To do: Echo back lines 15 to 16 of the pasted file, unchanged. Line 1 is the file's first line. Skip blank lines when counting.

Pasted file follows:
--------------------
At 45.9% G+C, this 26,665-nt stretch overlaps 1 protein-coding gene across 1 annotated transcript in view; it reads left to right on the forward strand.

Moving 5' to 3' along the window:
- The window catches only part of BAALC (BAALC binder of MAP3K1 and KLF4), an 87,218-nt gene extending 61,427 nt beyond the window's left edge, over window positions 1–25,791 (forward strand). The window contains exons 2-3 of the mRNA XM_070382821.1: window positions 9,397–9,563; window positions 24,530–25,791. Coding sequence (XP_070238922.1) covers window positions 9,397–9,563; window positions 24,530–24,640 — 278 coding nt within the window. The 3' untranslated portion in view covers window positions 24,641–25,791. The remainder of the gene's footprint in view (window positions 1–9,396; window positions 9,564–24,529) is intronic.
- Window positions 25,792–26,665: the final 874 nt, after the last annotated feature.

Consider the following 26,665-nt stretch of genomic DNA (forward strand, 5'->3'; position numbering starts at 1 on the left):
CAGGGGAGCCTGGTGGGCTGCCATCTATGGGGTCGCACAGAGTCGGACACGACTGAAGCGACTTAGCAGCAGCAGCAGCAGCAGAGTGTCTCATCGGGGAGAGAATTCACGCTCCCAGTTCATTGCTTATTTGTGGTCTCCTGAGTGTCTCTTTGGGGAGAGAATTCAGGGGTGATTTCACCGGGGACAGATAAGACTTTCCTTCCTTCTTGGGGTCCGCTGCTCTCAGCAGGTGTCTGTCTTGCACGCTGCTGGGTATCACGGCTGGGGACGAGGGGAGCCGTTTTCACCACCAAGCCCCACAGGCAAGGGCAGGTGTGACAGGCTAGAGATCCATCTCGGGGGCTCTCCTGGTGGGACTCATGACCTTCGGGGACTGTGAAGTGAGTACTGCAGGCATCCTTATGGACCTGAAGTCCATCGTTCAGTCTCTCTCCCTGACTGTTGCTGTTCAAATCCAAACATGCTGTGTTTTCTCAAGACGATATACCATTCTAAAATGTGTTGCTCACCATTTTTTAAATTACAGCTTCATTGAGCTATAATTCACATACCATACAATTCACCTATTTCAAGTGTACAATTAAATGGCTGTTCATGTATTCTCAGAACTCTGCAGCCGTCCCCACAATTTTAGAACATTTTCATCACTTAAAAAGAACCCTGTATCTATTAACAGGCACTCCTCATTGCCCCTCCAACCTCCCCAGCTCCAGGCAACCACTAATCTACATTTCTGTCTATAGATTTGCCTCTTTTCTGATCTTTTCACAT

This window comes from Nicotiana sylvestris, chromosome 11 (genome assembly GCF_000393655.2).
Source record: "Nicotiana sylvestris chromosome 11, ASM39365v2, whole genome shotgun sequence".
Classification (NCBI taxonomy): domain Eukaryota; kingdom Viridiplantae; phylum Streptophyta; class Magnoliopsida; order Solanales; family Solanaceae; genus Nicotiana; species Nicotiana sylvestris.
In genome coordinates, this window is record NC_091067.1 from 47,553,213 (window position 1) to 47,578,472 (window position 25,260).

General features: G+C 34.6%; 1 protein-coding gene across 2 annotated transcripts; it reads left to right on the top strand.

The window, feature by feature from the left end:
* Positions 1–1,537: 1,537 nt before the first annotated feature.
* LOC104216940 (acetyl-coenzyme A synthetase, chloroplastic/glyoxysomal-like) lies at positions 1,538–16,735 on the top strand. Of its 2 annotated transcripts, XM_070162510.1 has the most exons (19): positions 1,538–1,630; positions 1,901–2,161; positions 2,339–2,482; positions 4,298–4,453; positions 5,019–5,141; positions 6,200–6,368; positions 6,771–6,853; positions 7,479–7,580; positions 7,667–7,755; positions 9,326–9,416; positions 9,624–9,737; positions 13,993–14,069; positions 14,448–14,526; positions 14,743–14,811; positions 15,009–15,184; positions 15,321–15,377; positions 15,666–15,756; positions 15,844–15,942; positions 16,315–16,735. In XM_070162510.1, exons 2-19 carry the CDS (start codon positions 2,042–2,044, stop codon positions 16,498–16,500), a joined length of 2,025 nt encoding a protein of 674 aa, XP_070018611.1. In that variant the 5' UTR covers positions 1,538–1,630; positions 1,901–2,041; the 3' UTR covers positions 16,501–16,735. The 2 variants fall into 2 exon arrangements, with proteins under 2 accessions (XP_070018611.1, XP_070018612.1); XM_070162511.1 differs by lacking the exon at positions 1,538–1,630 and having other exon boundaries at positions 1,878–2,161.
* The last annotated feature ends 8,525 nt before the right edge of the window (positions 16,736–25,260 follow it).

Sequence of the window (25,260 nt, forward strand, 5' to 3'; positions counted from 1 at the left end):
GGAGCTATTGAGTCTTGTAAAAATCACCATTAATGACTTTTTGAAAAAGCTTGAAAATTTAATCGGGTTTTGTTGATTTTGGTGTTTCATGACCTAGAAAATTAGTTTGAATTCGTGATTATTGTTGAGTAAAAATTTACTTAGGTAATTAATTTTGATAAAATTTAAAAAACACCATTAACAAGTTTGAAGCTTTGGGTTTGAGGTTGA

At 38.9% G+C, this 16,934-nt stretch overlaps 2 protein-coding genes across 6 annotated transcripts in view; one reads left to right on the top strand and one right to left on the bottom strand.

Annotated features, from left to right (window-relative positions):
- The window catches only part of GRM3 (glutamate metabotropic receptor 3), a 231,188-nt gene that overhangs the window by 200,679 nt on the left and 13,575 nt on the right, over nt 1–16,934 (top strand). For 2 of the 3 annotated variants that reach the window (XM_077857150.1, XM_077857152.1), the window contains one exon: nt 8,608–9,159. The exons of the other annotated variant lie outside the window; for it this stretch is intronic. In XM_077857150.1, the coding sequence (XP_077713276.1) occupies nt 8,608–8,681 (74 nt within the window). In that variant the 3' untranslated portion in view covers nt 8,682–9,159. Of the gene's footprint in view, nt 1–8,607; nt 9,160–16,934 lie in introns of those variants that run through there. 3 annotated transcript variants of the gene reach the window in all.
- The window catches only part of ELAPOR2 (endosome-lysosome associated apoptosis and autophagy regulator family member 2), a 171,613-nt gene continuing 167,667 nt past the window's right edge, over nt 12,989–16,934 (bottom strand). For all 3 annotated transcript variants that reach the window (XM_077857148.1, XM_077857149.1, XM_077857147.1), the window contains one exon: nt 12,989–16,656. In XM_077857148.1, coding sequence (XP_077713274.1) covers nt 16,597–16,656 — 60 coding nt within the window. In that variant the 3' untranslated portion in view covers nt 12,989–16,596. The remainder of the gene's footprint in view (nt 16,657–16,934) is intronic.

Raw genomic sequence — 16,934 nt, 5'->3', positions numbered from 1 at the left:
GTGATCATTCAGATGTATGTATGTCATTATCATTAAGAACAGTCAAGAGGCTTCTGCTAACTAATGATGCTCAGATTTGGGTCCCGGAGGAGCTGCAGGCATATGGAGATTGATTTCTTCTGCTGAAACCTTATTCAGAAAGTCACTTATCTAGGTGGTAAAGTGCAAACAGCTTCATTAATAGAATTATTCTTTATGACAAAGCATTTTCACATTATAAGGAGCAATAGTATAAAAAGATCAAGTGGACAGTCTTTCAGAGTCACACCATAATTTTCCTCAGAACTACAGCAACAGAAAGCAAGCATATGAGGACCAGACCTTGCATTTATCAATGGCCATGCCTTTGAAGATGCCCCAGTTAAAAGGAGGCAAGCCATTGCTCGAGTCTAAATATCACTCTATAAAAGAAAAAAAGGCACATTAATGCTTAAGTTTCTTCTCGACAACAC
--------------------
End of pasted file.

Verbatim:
* The last annotated feature ends 8,525 nt before the right edge of the window (positions 16,736–25,260 follow it).

Sequence of the window (25,260 nt, forward strand, 5' to 3'; positions counted from 1 at the left end):